Late to the party on this one, but I wanted to highlight Cal Newport's recent piece in The New Yorker on the failure of David Allen's seminal productivity system, Getting Things Done. I practice a flavor of GTD, and part of what intially drew me in was Newport's focus on Merlin Mann, a productivity guru-turned podcaster. I've read Merlin's stuff and listened to his podcasts with varying regularity, but I knew his productivity site, 43folders, has been dormant for some time.
In short, Newport suggests that the reason people have gotten into productivity is that they're working in increasingly disordered organizations. So, it falls to the individual to order their work life. Email is a case in point: while it's convenient for you to ask me a question via email, in doing so you have created work for me that, perhaps, is arriving at an inopportune time (not to mention the possibly dozens of other requests that have arrived since last I checked my inbox). What is really needed, he argues, is to rethink how knowledge work-based organizations function: how work is distributed, and how workers interact with and make requests of one another.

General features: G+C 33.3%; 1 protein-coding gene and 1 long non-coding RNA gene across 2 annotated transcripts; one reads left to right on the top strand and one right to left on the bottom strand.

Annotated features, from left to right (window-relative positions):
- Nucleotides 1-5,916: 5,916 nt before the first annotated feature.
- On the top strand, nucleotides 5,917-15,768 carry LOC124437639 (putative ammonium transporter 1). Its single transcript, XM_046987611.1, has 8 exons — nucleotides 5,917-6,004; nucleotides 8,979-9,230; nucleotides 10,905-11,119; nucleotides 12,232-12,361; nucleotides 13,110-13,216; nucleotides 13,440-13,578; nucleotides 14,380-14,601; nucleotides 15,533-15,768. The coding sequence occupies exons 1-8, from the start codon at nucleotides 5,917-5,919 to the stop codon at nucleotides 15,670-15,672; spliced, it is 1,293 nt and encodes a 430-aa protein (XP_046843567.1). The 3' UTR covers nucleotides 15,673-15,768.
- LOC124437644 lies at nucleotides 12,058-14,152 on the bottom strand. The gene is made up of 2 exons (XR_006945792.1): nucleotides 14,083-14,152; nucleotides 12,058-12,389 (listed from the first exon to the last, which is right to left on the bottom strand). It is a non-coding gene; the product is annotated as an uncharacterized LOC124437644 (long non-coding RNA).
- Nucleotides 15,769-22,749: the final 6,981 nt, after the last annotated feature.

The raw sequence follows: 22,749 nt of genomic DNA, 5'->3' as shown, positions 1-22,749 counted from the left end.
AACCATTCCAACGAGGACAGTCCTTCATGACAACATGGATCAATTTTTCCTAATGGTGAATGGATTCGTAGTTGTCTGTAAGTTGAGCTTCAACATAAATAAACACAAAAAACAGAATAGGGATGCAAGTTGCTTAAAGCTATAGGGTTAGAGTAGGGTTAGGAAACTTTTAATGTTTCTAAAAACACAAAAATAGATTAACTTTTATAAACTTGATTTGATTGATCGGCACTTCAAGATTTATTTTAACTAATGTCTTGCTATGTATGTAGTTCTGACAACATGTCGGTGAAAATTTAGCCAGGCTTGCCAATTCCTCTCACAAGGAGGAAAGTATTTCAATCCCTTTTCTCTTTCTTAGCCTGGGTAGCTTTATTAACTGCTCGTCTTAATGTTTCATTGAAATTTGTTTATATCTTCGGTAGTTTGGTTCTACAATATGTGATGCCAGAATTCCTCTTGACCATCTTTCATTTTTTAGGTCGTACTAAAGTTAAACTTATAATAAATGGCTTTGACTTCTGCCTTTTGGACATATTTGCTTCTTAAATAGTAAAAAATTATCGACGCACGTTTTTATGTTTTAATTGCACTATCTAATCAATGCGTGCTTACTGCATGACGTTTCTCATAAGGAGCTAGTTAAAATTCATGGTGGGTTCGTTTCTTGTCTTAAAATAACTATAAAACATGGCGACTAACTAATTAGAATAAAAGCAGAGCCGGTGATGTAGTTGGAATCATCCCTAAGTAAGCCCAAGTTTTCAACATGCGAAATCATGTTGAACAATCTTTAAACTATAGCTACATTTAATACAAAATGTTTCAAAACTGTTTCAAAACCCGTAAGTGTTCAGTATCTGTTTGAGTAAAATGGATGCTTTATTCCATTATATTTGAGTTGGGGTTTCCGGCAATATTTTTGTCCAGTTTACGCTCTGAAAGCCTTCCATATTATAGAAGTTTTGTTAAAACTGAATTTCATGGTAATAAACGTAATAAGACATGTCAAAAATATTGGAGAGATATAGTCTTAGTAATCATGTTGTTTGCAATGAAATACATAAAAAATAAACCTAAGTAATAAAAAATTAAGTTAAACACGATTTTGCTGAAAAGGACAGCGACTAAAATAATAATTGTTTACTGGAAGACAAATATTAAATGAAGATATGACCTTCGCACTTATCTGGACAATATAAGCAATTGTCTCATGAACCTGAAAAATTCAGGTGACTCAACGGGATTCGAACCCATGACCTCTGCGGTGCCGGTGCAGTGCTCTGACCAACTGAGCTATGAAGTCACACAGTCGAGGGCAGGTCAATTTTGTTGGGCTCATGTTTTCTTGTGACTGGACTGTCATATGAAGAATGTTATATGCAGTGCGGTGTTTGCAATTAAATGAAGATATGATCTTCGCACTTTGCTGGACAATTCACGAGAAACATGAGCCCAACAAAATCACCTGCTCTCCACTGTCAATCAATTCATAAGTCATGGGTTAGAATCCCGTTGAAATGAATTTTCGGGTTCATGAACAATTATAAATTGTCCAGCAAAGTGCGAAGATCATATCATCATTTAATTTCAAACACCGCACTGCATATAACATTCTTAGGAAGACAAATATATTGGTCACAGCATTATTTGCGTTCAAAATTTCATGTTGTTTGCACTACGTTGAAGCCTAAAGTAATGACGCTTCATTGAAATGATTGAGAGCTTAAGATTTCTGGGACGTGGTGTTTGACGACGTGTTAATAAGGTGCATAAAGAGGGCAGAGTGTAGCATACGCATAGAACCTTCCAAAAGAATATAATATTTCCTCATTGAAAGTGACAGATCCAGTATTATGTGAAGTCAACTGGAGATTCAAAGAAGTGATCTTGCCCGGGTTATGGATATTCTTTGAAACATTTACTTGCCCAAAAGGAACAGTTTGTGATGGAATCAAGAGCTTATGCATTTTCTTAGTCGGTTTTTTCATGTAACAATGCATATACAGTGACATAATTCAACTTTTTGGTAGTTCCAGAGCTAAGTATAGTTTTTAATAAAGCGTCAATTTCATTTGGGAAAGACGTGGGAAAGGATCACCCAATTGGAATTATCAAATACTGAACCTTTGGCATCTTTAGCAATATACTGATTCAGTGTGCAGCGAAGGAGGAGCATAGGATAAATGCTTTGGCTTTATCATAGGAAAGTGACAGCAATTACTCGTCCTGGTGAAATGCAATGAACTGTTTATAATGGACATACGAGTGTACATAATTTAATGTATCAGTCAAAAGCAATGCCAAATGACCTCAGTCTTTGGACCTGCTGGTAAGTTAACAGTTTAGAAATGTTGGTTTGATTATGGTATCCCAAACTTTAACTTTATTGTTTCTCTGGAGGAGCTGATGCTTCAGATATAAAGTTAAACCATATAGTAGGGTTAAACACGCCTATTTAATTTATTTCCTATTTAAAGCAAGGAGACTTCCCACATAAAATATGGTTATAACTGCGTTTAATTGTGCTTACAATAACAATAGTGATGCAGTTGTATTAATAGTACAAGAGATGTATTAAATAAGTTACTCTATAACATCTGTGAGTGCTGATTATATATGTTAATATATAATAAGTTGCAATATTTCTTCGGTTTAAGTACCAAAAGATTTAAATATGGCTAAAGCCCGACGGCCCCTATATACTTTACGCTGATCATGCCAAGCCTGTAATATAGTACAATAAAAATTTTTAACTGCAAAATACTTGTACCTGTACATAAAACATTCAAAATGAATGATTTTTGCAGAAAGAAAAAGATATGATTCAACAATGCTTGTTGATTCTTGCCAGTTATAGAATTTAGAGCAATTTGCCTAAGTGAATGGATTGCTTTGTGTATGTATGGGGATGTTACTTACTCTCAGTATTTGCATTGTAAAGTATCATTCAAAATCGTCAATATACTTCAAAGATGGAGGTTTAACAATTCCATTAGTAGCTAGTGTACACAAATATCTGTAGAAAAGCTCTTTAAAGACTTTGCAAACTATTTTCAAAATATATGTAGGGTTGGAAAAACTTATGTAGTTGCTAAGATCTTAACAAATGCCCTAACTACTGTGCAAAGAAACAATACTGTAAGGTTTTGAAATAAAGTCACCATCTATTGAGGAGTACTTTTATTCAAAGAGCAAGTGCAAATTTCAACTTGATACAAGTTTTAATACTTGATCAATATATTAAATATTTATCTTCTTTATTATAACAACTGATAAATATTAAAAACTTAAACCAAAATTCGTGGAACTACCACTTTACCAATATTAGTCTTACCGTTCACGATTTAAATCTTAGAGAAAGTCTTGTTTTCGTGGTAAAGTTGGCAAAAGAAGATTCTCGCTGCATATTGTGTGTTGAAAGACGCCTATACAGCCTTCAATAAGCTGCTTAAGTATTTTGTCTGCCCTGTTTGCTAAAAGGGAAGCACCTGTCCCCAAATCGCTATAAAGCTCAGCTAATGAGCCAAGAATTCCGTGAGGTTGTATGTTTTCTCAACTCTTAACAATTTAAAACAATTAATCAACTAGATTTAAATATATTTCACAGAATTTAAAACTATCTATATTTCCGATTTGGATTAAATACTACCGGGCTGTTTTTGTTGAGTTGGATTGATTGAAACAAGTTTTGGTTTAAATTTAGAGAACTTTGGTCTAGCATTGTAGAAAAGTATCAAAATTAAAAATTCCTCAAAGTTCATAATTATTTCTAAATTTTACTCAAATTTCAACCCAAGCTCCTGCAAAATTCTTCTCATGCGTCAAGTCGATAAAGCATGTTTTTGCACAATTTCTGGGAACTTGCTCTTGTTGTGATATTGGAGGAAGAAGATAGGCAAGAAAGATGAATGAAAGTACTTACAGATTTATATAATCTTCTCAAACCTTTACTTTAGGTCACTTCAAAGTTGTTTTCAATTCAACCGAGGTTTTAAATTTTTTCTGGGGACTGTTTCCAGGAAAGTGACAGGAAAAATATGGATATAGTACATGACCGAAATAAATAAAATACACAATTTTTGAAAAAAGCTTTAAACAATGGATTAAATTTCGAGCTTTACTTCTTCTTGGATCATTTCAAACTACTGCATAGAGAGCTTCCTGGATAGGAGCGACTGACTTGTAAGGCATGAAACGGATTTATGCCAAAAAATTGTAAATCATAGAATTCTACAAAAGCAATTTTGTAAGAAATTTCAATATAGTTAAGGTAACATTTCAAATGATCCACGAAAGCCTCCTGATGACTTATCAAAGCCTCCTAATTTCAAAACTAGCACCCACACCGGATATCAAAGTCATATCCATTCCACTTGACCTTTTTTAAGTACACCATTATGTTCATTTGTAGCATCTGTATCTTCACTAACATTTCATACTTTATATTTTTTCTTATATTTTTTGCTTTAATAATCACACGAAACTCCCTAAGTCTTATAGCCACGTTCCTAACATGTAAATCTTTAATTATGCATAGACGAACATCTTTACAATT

The whole article is worth reading, but here's the money quote:
In this context, the shortcomings of personal-productivity systems like G.T.D. become clear. They don’t directly address the fundamental problem: the insidiously haphazard way that work unfolds at the organizational level. They only help individuals cope with its effects. A highly optimized implementation of G.T.D. might have helped Mann organize the hundreds of tasks that arrived haphazardly in his in-box daily, but it could do nothing to reduce the quantity of these requests.
I'll be thinking about this one for a while, particularly as it relates to higher education, which, relative to the private sector, has been fairly decentralized.